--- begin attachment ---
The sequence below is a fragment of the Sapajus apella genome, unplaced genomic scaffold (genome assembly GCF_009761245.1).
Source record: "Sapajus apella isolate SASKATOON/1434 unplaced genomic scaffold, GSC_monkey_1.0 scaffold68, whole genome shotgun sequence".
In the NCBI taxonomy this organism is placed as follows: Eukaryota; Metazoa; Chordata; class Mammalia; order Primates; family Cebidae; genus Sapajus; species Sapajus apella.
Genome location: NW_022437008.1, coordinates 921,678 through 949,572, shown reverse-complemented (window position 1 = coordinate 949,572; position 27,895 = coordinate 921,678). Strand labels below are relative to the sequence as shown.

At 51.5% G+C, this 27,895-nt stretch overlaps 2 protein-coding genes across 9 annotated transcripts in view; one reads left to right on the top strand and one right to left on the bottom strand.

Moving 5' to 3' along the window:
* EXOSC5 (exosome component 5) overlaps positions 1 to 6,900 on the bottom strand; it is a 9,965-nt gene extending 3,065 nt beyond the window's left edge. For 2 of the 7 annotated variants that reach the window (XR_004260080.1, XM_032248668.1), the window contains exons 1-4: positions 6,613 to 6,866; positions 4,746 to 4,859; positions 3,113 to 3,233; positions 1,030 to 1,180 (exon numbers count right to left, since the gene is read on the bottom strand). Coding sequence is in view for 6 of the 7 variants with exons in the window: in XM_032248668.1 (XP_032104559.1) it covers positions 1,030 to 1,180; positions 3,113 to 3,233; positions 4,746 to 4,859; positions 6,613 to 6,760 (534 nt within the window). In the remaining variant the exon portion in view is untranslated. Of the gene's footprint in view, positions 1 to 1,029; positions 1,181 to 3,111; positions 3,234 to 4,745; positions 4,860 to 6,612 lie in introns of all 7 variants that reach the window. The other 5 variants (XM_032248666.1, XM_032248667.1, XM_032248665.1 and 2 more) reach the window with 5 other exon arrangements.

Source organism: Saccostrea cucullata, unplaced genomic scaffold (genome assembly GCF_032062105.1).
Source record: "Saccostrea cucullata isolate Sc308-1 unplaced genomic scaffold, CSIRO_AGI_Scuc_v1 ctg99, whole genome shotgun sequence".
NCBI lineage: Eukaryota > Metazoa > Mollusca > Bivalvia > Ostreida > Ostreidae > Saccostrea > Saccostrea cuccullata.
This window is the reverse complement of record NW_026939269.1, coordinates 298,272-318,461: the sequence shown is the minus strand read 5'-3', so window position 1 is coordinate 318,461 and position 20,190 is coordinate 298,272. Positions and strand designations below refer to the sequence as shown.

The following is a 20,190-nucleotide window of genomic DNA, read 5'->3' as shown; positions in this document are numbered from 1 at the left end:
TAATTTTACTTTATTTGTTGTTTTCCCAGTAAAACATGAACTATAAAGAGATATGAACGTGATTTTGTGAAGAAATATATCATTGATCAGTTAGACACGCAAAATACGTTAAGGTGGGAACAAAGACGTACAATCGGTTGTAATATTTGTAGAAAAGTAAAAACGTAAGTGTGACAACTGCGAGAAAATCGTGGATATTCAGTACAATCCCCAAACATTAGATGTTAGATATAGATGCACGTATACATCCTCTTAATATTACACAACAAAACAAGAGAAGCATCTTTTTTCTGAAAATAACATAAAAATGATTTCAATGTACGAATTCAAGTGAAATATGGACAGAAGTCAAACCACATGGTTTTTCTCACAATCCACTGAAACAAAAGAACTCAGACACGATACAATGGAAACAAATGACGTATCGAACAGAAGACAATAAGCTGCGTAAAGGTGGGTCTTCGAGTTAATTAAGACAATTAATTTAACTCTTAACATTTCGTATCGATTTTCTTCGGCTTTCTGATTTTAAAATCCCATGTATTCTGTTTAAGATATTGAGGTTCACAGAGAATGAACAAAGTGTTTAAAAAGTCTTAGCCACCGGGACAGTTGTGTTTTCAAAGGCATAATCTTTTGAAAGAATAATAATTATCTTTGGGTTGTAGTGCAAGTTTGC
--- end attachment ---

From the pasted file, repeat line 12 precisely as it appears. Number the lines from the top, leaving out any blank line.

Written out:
The following is a 20,190-nucleotide window of genomic DNA, read 5'->3' as shown; positions in this document are numbered from 1 at the left end: